“Since homosexuality is not a disorder or a disease, it does not require a cure.”

The WHO statement is at the heart of current debates over reparative therapy and at the center of our ongoing “culture wars.” If same-gender attraction and transgender identity are sinful, and sick, they should be corrected. If they are part of a normal range of human behavior, then individuals should be given support, acceptance, and legal protection as minorities who have experienced longstanding prejudice.

It is now established that LGBT people are included under discrimination protections within the American legal system. In 2008, the California Supreme Court ruled in In re Marriage Cases (2008) 43 Cal.4th 757, that Proposition 22 was invalid. However what is often forgotten is that the decision also declared that due to the historical nature of discrimination based on sexual orientation, under the equal protection clause of the California constitution, California courts must use the higher standard of “strict scrutiny” when reviewing claims of discrimination. This made California the first state to apply this standard of review finding that “like gender, race and religion – sexual orientation represents a constitutionally suspect basis upon which to impose differential treatment”. These ideas set out by the California Supreme Court were then further supported in the US Supreme Court decision validating the legality of gay marriage and further supporting the concept of strict scrutiny in Hollingsworth v. Perry (2013) 133 S.Ct. 2652.

So what does this have to do with reparative therapy for LGBTQ people?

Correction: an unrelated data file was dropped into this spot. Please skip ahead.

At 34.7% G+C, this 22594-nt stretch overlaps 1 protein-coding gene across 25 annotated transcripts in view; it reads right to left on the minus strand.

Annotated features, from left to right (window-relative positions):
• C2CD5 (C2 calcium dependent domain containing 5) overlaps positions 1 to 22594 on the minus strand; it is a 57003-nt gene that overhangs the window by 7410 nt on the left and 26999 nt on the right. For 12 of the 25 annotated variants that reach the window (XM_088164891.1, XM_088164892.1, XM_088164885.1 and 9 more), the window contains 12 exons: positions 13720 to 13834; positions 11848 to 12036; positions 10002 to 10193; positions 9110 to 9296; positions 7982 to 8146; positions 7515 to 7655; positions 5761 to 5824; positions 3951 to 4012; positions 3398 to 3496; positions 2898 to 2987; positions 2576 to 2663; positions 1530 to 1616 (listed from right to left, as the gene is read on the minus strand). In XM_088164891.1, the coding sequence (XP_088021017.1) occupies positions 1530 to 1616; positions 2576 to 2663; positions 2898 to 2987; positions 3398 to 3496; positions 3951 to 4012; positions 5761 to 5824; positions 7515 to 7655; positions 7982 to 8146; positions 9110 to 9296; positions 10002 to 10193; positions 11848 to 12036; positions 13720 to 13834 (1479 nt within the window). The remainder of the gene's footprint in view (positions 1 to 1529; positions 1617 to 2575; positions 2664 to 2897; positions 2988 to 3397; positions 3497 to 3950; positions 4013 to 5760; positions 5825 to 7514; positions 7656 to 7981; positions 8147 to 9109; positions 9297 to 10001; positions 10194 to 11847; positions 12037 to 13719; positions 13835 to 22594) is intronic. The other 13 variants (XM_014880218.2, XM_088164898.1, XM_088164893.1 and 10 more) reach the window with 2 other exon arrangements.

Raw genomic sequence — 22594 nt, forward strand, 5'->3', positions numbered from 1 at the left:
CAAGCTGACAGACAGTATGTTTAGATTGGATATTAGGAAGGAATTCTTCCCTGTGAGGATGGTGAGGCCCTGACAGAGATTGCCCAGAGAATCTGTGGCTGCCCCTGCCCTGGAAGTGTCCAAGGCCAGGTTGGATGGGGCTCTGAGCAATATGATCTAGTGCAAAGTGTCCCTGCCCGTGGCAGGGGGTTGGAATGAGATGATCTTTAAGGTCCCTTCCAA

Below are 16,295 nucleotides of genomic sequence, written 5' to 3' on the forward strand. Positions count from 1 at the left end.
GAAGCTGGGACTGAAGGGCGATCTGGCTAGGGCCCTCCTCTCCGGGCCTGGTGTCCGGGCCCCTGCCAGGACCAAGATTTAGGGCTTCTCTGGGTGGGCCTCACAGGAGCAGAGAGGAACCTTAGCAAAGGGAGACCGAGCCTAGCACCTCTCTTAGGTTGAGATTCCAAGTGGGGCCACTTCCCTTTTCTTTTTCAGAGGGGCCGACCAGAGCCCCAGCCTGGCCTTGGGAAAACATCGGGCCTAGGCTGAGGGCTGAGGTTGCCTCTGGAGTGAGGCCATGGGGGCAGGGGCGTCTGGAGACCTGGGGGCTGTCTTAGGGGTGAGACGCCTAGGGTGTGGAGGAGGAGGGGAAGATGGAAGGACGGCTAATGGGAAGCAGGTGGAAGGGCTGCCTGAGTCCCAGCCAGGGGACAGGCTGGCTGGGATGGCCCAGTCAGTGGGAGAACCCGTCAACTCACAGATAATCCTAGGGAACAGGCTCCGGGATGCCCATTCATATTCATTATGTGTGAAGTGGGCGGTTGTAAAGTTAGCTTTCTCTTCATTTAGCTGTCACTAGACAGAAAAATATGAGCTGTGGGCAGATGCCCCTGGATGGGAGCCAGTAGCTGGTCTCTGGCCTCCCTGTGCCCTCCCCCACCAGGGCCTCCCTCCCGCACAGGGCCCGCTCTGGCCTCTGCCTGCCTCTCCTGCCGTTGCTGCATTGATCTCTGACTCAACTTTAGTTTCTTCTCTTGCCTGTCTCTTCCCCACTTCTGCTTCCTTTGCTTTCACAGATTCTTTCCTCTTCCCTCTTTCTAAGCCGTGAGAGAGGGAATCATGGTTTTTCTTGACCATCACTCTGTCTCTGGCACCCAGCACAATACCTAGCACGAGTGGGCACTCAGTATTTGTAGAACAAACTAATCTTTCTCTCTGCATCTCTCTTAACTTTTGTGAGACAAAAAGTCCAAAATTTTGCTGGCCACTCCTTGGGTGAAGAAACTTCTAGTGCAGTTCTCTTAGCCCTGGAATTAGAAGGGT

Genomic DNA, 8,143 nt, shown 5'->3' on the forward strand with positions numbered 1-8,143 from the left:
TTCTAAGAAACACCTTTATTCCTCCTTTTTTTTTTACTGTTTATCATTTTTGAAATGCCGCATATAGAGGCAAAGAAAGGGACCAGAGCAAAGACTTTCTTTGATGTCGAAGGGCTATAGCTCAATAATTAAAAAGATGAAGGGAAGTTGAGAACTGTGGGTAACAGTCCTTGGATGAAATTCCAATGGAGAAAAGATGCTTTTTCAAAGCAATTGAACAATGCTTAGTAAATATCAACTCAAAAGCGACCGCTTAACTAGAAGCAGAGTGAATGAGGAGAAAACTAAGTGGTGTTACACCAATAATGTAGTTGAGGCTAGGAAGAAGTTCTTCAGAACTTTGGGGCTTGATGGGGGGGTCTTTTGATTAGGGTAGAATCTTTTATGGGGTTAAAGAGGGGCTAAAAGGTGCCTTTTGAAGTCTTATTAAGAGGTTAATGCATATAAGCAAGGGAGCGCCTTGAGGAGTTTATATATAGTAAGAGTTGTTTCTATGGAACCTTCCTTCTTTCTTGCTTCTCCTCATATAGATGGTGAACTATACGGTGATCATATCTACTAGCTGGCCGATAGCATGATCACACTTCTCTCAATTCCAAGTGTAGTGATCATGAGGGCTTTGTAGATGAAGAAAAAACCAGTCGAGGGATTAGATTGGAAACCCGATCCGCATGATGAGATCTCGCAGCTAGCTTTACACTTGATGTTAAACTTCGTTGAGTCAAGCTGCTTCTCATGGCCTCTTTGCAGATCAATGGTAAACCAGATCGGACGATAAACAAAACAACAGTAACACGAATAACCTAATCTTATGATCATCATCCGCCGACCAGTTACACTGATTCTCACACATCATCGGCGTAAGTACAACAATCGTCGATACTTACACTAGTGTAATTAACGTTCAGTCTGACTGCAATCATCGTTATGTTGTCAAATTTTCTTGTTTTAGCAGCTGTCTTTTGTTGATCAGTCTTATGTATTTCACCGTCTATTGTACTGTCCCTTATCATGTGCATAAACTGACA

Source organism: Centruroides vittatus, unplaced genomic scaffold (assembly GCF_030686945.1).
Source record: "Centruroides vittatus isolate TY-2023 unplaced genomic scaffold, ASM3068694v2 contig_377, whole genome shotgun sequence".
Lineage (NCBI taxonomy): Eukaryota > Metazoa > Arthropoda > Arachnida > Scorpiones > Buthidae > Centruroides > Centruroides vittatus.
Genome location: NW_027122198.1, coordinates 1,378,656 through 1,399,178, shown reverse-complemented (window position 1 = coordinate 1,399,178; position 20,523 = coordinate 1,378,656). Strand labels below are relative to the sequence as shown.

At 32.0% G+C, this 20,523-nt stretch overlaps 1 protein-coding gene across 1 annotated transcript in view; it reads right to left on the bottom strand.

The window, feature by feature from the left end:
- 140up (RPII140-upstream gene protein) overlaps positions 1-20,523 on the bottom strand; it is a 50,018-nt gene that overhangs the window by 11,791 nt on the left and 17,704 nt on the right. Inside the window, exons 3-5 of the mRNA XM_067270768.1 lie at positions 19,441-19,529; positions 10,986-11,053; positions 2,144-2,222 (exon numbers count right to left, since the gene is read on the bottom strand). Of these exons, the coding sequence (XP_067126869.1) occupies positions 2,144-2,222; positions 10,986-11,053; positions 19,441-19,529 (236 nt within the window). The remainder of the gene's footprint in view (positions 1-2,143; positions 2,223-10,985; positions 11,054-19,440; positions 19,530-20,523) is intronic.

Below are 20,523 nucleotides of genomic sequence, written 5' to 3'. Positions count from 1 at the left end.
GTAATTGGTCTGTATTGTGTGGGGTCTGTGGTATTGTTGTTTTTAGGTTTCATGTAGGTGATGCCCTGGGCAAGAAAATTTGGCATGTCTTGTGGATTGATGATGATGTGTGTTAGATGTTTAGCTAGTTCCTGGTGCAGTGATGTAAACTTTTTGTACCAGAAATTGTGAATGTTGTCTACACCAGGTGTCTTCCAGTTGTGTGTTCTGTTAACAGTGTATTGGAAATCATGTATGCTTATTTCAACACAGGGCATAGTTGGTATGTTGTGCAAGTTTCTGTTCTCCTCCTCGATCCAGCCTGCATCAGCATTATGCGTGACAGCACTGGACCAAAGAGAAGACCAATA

As Leelah’s story highlights, reparative therapy creates increased risk and suffering for LGBTQ youth. If a treatment is unwarranted (and legal protection instead is needed) reparative therapy should have legal restrictions. In fact, efforts to reduce harm caused to youth such as Leelah Alcorn and many other LGBTQ people have now led to the banning of reparative therapy in several states.

In 2012 California passed the first bill restricting reparative therapy. Currently it is illegal in California for a licensed mental health provider to offer reparative therapy to anyone under the age of 18 and violation can lead to a revocation or review of a provider’s license to practice.
New Jersey, District of Columbia, Oregon, Illinois and Vermont and some local municipalities have also issued bans. In the European Union, the country of Malta recently made a similar ruling.

The rights of professional licensing groups to issue these bans have been tested in the courts. The US Appeals Court, in Welch v. Brown 58 F.Supp. 3d 1079 (E.D. CA 2014), unanimously ruled that California’s ban was legal and the US Supreme Court declined review. The licensing bans were then unsuccessfully challenged in New Jersey; the US Supreme Court again declined review.

Reparative therapy will continue to be at the center of new disagreements about sexual orientation. With a new, conservative federal administration moving into power it is likely that these culture battles will continue with renewed vigor over the next four years. For those who see gender identity and sexual orientation through the filter of social construction, there is a comfort with the evolution of gender identity and acceptance of legal recognition for same gender relationships. For those who view same-gender sexual love and gender binary variations within religious or conservative framing, there is a desire to return to more traditional perspectives where these are viewed as conditions to be cured.